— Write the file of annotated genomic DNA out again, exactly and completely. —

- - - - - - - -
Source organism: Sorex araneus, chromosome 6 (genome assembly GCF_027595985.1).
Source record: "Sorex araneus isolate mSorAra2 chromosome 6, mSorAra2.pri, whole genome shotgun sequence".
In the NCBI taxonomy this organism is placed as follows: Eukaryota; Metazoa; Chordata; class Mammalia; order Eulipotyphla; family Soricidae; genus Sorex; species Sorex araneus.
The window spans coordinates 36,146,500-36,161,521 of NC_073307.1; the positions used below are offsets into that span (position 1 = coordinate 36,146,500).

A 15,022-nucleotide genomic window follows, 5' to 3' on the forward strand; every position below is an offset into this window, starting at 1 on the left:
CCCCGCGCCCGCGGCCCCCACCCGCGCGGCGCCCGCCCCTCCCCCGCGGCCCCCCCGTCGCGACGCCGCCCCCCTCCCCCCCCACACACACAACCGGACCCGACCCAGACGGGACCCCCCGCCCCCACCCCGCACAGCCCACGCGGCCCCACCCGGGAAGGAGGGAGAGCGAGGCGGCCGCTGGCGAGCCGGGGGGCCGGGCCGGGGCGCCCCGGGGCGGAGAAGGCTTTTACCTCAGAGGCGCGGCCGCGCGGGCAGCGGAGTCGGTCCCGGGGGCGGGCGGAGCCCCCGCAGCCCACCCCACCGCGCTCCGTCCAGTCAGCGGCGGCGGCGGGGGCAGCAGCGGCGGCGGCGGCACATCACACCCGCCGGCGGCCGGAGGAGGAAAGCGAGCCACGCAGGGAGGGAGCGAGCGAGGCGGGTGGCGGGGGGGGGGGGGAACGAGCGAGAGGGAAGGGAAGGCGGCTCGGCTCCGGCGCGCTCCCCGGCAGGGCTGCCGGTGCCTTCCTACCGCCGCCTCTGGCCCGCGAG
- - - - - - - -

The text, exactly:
Source organism: Sorex araneus, chromosome 6 (genome assembly GCF_027595985.1).
Source record: "Sorex araneus isolate mSorAra2 chromosome 6, mSorAra2.pri, whole genome shotgun sequence".
In the NCBI taxonomy this organism is placed as follows: Eukaryota; Metazoa; Chordata; class Mammalia; order Eulipotyphla; family Soricidae; genus Sorex; species Sorex araneus.
The window spans coordinates 36,146,500-36,161,521 of NC_073307.1; the positions used below are offsets into that span (position 1 = coordinate 36,146,500).

A 15,022-nucleotide genomic window follows, 5' to 3' on the forward strand; every position below is an offset into this window, starting at 1 on the left:
CCCCGCGCCCGCGGCCCCCACCCGCGCGGCGCCCGCCCCTCCCCCGCGGCCCCCCCGTCGCGACGCCGCCCCCCTCCCCCCCCACACACACAACCGGACCCGACCCAGACGGGACCCCCCGCCCCCACCCCGCACAGCCCACGCGGCCCCACCCGGGAAGGAGGGAGAGCGAGGCGGCCGCTGGCGAGCCGGGGGGCCGGGCCGGGGCGCCCCGGGGCGGAGAAGGCTTTTACCTCAGAGGCGCGGCCGCGCGGGCAGCGGAGTCGGTCCCGGGGGCGGGCGGAGCCCCCGCAGCCCACCCCACCGCGCTCCGTCCAGTCAGCGGCGGCGGCGGGGGCAGCAGCGGCGGCGGCGGCACATCACACCCGCCGGCGGCCGGAGGAGGAAAGCGAGCCACGCAGGGAGGGAGCGAGCGAGGCGGGTGGCGGGGGGGGGGGGGAACGAGCGAGAGGGAAGGGAAGGCGGCTCGGCTCCGGCGCGCTCCCCGGCAGGGCTGCCGGTGCCTTCCTACCGCCGCCTCTGGCCCGCGAG